Arts & Culture

7 fascinating facts about Beatrix Potter

Every child growing up in the UK knew the stories of Beatrix Potter. At bedtime, we would all love to hear the tales of Benjamin Bunny, Jemima Puddle-Duck, and Mrs Tiggy Winkle, and imagine the magical woodland world in which they lived. If you didn’t have the Peter Rabbit Bookshelf somewhere in your home, then you knew someone who did.

Today, Beatrix Potter is a British icon. The Tale of Peter Rabbit has been translated into 36 different languages and is one of the world’s best-selling books. Her stories have put the Lake District on the map and given thousands of tourists a reason to enjoy the stunning countryside there.

But how much do you actually know about Beatrix Potter? It turns out that she’s quite the fascinating lady, with many little-known accomplishments to her name. Let’s explore our top seven fascinating facts.

She was a leading thinker in Mycology

As a keen illustrator, Beatrix enjoyed spending much of her time making detailed illustrations of mushrooms, fungi, and various other natural phenomena. Her enthusiasm deepened, and she began drawing images of microscopic spores with great accuracy. She eventually developed a paper on spore germination and hybridization and her drawings are still used to identify species today.

She was a prize-winning sheep breeder

Potter is often quoted as saying that she was always happiest when with her farm animals. She was a great believer in preserving the rural culture of the lake district and liked to participate in local customs. One of her favourites was sheep breeding, and she kept a prize-winning herd of Herdwick Sheep – a breed that was perfectly suited to the Lake District landscape.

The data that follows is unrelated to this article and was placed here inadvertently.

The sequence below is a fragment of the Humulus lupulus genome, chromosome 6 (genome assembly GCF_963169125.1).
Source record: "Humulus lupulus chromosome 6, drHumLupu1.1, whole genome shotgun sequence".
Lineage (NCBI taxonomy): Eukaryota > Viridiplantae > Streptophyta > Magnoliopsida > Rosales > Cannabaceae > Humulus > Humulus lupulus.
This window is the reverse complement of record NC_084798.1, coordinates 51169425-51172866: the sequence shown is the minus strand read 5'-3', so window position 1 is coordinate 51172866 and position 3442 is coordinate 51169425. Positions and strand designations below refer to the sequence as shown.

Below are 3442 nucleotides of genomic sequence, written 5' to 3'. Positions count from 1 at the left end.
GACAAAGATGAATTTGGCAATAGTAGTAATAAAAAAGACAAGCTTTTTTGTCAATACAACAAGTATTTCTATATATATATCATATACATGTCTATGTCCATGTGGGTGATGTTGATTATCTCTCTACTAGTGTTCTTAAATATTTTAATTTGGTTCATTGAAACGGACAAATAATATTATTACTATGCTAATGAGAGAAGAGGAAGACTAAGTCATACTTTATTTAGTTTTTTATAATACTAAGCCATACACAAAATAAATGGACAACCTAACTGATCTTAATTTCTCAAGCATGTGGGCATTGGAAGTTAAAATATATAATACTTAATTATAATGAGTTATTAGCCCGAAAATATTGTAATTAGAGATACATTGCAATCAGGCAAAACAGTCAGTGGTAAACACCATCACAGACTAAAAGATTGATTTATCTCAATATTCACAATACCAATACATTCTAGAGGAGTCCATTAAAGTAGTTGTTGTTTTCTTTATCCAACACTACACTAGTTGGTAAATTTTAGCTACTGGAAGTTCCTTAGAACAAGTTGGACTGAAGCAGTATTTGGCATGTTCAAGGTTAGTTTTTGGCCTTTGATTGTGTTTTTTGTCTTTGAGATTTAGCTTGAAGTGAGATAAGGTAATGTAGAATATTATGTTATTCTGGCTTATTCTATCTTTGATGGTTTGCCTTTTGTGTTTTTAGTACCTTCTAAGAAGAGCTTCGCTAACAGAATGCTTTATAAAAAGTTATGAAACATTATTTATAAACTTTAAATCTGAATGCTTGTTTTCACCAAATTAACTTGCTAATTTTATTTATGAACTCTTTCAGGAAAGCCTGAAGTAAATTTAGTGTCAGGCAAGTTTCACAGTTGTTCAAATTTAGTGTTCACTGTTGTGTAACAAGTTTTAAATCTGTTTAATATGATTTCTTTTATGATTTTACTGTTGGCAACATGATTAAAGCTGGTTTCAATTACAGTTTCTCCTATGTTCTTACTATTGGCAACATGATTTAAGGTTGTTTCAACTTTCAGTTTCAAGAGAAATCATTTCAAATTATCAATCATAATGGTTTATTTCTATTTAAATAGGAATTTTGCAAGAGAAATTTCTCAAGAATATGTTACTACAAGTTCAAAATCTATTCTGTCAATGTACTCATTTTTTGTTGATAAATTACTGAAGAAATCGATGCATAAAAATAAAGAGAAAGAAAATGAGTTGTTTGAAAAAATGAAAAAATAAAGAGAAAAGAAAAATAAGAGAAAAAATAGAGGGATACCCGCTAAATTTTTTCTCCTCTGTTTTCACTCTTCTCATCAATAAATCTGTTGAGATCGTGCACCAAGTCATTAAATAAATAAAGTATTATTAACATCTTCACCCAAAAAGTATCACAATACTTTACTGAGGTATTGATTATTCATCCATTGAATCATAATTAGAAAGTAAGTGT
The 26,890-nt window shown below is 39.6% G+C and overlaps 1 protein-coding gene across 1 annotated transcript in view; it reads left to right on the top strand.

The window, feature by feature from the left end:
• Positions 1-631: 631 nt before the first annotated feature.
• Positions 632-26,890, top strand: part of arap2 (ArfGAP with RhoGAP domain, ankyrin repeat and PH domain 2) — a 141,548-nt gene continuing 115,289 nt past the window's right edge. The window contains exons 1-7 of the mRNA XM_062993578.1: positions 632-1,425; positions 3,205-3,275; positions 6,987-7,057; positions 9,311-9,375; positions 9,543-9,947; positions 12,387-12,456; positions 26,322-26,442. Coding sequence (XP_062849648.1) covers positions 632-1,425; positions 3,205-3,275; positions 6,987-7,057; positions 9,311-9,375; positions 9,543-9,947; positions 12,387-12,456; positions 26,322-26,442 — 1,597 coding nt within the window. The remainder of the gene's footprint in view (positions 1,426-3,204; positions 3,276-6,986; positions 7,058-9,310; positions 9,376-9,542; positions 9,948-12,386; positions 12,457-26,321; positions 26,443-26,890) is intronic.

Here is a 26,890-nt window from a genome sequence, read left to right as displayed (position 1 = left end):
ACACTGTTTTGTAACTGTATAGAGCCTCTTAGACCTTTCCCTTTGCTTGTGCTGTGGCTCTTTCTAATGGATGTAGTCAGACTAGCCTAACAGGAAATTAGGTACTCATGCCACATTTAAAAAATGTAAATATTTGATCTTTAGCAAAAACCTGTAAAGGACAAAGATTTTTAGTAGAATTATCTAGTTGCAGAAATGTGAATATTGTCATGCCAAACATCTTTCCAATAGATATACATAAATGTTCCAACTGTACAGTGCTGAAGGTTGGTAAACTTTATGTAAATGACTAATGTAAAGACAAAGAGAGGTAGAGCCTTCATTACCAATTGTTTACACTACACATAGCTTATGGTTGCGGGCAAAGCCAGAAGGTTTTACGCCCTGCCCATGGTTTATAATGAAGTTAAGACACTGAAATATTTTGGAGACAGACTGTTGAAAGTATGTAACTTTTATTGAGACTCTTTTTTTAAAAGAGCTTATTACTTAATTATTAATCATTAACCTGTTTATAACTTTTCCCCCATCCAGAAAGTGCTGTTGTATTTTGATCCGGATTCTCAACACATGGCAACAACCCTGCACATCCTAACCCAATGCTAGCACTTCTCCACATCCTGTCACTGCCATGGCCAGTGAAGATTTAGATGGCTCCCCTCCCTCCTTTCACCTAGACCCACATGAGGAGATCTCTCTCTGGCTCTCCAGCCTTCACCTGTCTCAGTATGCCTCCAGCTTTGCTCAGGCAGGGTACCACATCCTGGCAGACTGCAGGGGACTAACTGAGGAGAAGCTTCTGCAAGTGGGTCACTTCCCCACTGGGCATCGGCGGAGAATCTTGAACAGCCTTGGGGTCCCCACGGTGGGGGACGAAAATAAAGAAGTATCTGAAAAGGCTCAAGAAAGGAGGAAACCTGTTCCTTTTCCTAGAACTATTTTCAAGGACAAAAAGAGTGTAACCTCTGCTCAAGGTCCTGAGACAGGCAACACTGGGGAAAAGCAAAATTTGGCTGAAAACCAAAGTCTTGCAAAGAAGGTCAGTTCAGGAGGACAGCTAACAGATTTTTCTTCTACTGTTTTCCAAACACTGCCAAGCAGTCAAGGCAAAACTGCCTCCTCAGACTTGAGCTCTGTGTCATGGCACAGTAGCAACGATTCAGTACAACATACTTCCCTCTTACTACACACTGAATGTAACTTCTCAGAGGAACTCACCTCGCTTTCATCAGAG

She left most of her land to the National Trust

At the time of her death, Potter owned over 4,000 acres of land with 16 farms. She left nearly all of this land to the National Trust, who today ensure that the rural legacy of her time is preserved.

She was a savvy entrepreneur

From a young age, Potter was interested in finding ways to make money and would print Christmas Cards with her brother to sell to locals. When her first book – The Tale of Peter Rabbit – hit the shelves in 1902 Potter capitalized on its success by immediately licensing the Peter Rabbit name and image to several companies. Shortly after, a Peter Rabbit doll and board game were released to the public, with much more licensed merchandise to follow.

Her books were turned down

Beatrix first submitted The Tale of Peter Rabbit to publishers in 1900. However, the initial copies and concepts were turned down. Rather than giving up, she self-published 250 copies of the book and sent them out to family and friends, including Sir Arthur Conan-Doyle, of Sherlock Holmes fame. The books were so well-loved that publishers could no longer afford to ignore her work.

Her parents lived in West Brompton, London

Although the original building was destroyed during the Blitz, you can still see a blue plaque of where her family home used to stand.

Her first pets were two rabbits…

…and their names were Peter Piper and Benjamin Bouncer. They would inspire her life-long love of animals and nature and define a legacy that would span generations.

If you’d like to know more about this fascinating lady’s life, then take a look at our inspiring Lake District tour, where you can explore the world of Beatrix Potter.